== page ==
Jürgen Moltmann, theologian who survived life under Nazi regime, leaves students spellbound with his account

(Photo: © Peter Kenny)Prof. Jürgen Moltmann at the Ecumenical Institute near Geneva on December 4, 2019

Students sat entranced as the theologian recounted that after serving in the Hitler Youth and the German Army as a "patriot" in World War II, he turned his back on nationalism and the horrors of that conflict.

Prof. Jürgen Moltmann, the renowned German Reformed theologian, had a simple message.

"The church of Christ is present in all the people on earth and cannot become 'a national religion.'

"The church of Christ ecumenically embraces the whole inhabited earth. She is not a tribal religion, nor a Western religion, nor a white religion, but the church of all humanity," Moltmann said to applause from his young audience.

He also said that the new wave of nationalism taking root in the contemporary world is a "setback for humanity," noting that "humanity precedes nationality" after recounting growing up under the yoke of Nazism in Germany.

None of the young students from the World Council of Churches Ecumenical Institute at Bossey and the University of Geneva who came to hear him speak on the topic "The Ecumenical Church and Nationalism" on 3 December had heard such a first-hand account of that terrible war in the last century.

Students questioned Moltmann after his speech, one from Indonesia saying that as a minority in her country, Christians have to show their patriotism. One member of the audience asked if humanity can find a legitimate word for the love of one's nation that is a healthy one.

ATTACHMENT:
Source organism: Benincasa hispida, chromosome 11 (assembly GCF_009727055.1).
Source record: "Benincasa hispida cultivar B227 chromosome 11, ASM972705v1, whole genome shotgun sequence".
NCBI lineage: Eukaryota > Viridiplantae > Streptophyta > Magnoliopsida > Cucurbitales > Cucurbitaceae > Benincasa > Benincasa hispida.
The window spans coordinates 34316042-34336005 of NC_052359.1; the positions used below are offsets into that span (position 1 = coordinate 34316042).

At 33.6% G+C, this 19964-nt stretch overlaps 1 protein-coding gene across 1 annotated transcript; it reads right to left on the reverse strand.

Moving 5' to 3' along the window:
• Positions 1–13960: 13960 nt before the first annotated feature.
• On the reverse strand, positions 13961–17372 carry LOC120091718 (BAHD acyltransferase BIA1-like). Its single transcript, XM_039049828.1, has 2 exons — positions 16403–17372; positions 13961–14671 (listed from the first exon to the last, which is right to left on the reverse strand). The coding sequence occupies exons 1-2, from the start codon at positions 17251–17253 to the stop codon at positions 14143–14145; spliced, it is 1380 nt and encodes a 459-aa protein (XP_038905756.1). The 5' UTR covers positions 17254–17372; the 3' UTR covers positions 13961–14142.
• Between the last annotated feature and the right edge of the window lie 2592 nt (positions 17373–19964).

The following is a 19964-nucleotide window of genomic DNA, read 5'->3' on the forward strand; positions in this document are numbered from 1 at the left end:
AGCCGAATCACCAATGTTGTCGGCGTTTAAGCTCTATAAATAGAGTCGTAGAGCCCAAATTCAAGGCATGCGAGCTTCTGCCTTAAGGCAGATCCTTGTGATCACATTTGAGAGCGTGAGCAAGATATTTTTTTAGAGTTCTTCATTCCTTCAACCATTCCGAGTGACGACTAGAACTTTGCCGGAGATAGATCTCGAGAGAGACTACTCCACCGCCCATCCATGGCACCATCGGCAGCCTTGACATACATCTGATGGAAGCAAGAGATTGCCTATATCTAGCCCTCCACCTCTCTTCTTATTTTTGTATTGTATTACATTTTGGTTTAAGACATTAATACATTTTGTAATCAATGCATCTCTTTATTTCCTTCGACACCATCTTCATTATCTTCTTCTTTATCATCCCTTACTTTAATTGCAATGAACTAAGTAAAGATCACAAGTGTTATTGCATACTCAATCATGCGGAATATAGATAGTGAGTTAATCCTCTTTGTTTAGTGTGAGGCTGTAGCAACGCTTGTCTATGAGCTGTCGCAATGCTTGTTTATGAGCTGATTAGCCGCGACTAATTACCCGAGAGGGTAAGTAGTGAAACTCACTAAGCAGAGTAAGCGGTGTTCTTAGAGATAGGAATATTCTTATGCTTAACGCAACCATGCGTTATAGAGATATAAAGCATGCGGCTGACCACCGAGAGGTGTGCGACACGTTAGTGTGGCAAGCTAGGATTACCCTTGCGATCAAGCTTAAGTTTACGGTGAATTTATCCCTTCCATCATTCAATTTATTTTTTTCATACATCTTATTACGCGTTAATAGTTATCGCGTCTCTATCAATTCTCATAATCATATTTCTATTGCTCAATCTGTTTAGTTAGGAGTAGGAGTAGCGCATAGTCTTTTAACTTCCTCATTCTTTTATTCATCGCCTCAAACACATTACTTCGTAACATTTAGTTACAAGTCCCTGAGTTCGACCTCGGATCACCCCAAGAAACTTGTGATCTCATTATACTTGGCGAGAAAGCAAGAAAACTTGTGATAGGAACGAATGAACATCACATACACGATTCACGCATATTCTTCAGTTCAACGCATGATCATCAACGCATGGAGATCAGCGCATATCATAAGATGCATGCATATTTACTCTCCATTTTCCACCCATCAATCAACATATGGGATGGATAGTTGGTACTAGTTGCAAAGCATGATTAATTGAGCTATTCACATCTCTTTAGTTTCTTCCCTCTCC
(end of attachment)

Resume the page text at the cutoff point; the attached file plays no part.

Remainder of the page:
The students also lined up for "selfies" with the professor after his moving account of the war that shook the world and humanity.

"The church of Christ is not national, but it is a church of all the nations and humanity," Moltmann said.

Bossey lecturer Rev. Odair Pedroso Mateus, who heads the WCC Faith and Order Commission, noted that the 93-year-old war veteran and theologian had taken himself alone on a six-hour train journey from Tübingen in Germany to Geneva with no airs and graces.


"In my youth, I lived in extreme nationalism, patriotism and the Nazi dictatorship. When Hitler came into power in Germany in 1933, I was seven years old. My larger family was divided in anti-Hitler socialists and pro-Hitler Nazis."

When he was 10 years of age, his parents had to send him to a Hitler youth organization, which he disliked for the militarism, but "I was a patriot."

His father in 1937 was given a choice, either to join the Nazi party or face dismissal as a teacher. He joined the party to save his family.

"Afterwards he volunteered for the army, to get out of the pressure of the Nazi party. During World War II, he had said: 'Hitler must not win this war'. He also said, 'A man must defend his fatherland.' He couldn't solve this contradiction. He returned in 1946 out of French prisoner-of-war camps."

When Moltmann was 16, his whole school class was drafted to the German Army, where he was trained to operate anti-aircraft batteries.

"After three years in British POW camps, I returned home in 1948 lost over Auschwitz [extermination concentration camp] and the killing of German soldiers by the SS [a brutal Nazi paramilitary unit]. Since then, I have been convinced there is no fatherland in dictatorship."

"My love for Germany is constitutional patriotism," he added.

He said, "The church worships Christ as the reconciler of the cosmos and is interested not only in peace on earth but peace with the earth. The ecological peace of creation matters to her in times of climate change and the destruction of the earth."

Rev. Simone Sinn, vice dean at the Ecumenical Institute, said that Moltmann is one of the world's most widely read theologians, followed not only by Protestants but also by Roman Catholics and those of the Orthodox tradition.

(Photo: © Peter Kenny)Students at the Ecumenical Institute on Dec. 3, 2019.
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